Thursday, October 18, 2018

Fort LaMotte (1812-1817) and Fort Foot (1813-?), Palestine, Illinois.

This area reminded Frenchman John LaMotte of Palestine, the land of milk and honey. While a member of the René-Robert Cavelier, Sieur de La Salle (or: René-Robert de La Salle) exploring party, he became separated from the group, traveled down the Wabash River, and first gazed upon the region in 1678. Other French settlers came during the 18th Century. John's property was known as the LaMotte Prairie.
There were two Fort LaMottes. When the first settlers moved into this area they would have constructed a blockhouse for their safety. There are letters from William Henry Harrison Sr., the future 9th President of the United States, dated 1807, the Governor of the Indian Territory (1801-1812) requiring all settlements to have a small fort or blockhouse constructed.
A typical settlement fort and blockhouse from the turn of the 19th century.
Fort LaMotte recreation - Palestine, Illinois.
The first American settlers arrived on LaMotte Prairie in the Palestine area in 1809. Palestine was chartered in 1811 making it one of the oldest communities in the state of Illinois.

The earliest benchmark we have of a defense on LaMotte Prairie is in the John Tipton papers. Tipton was part of Spire Spencer’s mounted rifle corps known as the Yellow Jackets. They were from Harrison County, Indiana. They protected the west flank of Harrison’s army as it moved from Vincennes up to Tippecanoe and protected the barge that was going up the Wabash River with heavy supplies.

Tipton kept a diary and noted that on Sept. 28, 1811, they crossed LaMotte Creek and saw a blockhouse on the prairie. This was day two of the Tippecanoe campaign. So there was a settlement in the Palestine area at least prior to Sept 28, 1811. The blockhouse was burned on Sept. 21, 1812.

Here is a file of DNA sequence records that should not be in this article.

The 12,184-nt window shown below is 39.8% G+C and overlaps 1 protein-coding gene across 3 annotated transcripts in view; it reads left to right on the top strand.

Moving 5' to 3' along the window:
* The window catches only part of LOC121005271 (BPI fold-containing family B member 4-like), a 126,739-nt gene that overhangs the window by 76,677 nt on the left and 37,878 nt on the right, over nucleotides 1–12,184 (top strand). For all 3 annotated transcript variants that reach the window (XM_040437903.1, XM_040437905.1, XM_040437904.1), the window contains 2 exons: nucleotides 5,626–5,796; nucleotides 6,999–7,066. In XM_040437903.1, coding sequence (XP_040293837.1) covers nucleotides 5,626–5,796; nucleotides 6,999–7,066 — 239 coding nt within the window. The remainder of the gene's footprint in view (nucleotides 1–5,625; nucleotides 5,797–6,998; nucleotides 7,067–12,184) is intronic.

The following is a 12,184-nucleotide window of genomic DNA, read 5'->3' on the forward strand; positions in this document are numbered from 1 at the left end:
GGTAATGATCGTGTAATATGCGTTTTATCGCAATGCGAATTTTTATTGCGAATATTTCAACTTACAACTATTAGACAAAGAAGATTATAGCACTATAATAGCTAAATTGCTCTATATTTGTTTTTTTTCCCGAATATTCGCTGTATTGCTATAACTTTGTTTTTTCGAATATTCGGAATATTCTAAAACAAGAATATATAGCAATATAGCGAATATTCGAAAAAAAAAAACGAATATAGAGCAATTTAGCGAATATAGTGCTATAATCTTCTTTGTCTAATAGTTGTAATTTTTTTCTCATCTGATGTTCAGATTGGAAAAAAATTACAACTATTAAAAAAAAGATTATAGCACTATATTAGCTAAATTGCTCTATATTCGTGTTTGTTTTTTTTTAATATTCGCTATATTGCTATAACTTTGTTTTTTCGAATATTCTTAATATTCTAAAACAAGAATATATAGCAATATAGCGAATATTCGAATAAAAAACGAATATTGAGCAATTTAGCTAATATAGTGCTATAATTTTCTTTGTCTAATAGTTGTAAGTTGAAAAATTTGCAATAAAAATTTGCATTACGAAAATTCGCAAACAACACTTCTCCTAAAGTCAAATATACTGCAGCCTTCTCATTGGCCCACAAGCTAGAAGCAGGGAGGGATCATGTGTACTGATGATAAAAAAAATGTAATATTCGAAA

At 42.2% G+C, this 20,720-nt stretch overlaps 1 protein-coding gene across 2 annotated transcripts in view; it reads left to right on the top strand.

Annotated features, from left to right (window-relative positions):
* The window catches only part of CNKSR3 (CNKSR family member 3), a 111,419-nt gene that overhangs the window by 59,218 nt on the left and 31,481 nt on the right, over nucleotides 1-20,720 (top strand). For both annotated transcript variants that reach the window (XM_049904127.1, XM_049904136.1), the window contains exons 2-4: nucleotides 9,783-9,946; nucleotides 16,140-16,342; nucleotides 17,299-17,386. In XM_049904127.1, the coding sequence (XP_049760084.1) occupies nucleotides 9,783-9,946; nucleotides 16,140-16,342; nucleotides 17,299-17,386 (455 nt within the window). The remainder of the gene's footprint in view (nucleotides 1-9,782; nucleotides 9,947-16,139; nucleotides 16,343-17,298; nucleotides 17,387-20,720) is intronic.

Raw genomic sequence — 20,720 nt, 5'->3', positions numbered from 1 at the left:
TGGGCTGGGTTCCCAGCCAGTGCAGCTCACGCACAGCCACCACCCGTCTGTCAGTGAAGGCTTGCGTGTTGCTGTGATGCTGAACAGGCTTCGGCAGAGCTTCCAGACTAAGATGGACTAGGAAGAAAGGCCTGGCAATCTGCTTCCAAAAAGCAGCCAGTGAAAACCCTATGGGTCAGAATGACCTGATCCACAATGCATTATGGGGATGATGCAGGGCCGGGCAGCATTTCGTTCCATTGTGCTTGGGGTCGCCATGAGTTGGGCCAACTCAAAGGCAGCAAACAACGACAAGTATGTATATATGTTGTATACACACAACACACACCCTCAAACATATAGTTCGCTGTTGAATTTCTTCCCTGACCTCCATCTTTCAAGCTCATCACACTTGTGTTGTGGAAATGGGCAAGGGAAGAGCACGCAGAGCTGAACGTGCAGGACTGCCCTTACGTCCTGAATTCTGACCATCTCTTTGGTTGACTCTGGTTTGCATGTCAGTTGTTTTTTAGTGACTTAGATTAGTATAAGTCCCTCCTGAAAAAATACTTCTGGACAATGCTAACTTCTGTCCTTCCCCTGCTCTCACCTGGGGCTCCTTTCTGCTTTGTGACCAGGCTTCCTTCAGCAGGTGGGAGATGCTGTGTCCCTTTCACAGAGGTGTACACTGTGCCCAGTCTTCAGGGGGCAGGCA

Then, in 1812, the westward moving Americans began constructing Fort LaMotte which was a fort built by Baptists at Palestine, Illinois, for protection from hostile Indians. It was a durable, sturdy stockade enclosing approximately 100 feet x 100 feet with a single blockhouse in one corner, a commander's cabin, two lean-to shelters, and a water well. 

The pioneers farmed the adjoining land but stayed within easy reach of the protective walls. It was the site of the Battle of 'Africa Point'[1] in the War of 1812, one of few battles of the war in the Illinois Territory. During the War of 1812 there were 26 families living in Fort LaMotte, and 90 rangers under the command of frontier officer Captain Pierce Andrews.
Fort LaMotte has been re-created at Palestine in Crawford County.
Settlers families only "Forted" during Indian scares. One of the undesirable "agonies" of the time was moving to and from away from the Fort in responses to succeeding alarms. They also had to move their livestock, pets and personal belongings -- back and forth. The life of settlers on the frontier was one of constant peril and alarm.

Considering frontier conditions, Fort LaMotte occupied a vital position nearby, two common routes of travel. One route was by the Wabash River and the other by an old buffalo trail used by Indians and whites, which had been in existance far back in time. That was "The Vincennes Trace." There was another related trail sometimes called the same name, between Vincennes and the Mississippi but it has possibly been referred to by other names more often. The two trails merged into one at Vincennes, extending with branches again, far into the south. Buffalo crossed the Wabash at about the site of the Clark Memorial Bridge, some of the beasts going west and others taking a fork going north towards salt licks around Danville on the Vermillion River and tempting prairie grasses all along their path to Lake Michigan for the Buffalo. The only reminder of "The Vincennes Trace" is in Chicago where a street on the old path is named "Vincennes Avenue." In this connection a short street in Palestine, called "Vincennes Avenue" may also stand in tribute to the old buffalo road.

The Fort LaMotte was in use through 1817. After the War of 1812 ended in 1815 and the Indian threat diminished, the inhabitants of the fort became the nucleus of Palestine.